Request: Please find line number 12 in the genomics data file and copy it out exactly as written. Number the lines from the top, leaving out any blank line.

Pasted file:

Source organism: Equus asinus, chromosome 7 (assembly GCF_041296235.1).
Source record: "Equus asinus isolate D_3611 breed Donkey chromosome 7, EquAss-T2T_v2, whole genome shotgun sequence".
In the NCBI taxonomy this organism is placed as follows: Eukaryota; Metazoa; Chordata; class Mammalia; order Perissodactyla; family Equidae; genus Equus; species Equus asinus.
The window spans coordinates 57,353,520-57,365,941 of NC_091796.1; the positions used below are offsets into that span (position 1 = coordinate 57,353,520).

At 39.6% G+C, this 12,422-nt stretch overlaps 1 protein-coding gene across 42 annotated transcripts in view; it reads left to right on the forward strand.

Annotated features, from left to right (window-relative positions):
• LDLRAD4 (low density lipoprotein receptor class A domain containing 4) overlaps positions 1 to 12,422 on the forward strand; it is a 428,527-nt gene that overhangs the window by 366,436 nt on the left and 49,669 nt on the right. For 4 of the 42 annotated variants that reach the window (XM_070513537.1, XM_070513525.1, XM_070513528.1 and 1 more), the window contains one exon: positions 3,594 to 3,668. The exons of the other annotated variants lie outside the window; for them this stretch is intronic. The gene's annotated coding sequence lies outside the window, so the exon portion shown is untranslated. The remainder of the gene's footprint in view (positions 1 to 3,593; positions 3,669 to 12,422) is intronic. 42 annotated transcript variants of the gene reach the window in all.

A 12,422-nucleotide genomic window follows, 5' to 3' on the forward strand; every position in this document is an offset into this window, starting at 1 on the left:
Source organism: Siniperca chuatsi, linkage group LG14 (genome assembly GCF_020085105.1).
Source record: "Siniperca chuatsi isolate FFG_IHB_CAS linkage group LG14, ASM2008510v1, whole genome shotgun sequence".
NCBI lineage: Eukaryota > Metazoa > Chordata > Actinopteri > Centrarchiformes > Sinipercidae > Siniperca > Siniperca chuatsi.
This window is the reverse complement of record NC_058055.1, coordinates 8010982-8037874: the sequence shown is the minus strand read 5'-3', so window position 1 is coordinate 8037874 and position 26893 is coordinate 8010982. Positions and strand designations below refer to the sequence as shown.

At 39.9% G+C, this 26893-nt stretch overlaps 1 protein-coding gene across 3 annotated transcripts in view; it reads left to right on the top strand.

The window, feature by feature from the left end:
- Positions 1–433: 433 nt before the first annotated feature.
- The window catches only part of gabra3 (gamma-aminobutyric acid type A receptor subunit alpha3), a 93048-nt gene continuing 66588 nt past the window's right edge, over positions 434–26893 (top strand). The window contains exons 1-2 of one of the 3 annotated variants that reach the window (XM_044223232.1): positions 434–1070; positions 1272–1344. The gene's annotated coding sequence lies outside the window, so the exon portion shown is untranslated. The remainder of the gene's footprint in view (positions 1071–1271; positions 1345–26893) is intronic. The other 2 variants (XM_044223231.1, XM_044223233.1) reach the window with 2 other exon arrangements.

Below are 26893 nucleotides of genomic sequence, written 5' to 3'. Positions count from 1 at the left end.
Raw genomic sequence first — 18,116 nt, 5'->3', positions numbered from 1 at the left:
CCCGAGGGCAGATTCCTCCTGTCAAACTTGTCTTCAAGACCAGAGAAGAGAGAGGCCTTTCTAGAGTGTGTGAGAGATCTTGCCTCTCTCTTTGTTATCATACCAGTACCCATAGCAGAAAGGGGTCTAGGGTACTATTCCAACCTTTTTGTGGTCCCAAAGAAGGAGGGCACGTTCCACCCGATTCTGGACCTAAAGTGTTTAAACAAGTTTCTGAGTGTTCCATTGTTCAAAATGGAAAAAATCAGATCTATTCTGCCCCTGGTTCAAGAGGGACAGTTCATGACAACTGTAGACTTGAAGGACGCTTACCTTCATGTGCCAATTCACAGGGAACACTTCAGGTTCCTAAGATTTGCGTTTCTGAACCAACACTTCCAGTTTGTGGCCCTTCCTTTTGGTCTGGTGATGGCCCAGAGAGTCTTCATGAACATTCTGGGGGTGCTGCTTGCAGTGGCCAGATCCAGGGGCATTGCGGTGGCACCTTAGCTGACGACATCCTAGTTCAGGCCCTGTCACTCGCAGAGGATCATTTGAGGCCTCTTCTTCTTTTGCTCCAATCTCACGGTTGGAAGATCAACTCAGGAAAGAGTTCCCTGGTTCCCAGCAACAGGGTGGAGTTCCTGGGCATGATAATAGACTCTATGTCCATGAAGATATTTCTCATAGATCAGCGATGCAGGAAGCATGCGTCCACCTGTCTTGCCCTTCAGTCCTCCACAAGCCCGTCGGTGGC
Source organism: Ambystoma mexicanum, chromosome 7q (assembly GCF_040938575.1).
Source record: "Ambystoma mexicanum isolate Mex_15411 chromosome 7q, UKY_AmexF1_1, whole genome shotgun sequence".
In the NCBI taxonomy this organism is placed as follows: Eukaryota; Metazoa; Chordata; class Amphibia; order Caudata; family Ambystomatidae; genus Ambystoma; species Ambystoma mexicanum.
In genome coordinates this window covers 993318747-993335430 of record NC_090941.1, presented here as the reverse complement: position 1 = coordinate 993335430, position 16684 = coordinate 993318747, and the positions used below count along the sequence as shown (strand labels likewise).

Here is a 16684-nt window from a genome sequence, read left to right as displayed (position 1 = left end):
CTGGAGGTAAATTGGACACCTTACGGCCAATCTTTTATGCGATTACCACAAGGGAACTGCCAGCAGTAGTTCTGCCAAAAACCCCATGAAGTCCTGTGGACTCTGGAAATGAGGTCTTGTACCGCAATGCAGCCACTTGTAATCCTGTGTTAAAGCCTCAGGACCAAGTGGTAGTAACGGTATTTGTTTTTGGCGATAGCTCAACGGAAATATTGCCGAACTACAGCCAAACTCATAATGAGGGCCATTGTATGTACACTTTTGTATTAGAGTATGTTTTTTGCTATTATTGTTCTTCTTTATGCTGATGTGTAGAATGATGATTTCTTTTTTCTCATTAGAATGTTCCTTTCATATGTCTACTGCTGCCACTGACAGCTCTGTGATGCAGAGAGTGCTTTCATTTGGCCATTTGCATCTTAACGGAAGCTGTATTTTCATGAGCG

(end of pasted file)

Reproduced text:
This window is the reverse complement of record NC_058055.1, coordinates 8010982-8037874: the sequence shown is the minus strand read 5'-3', so window position 1 is coordinate 8037874 and position 26893 is coordinate 8010982. Positions and strand designations below refer to the sequence as shown.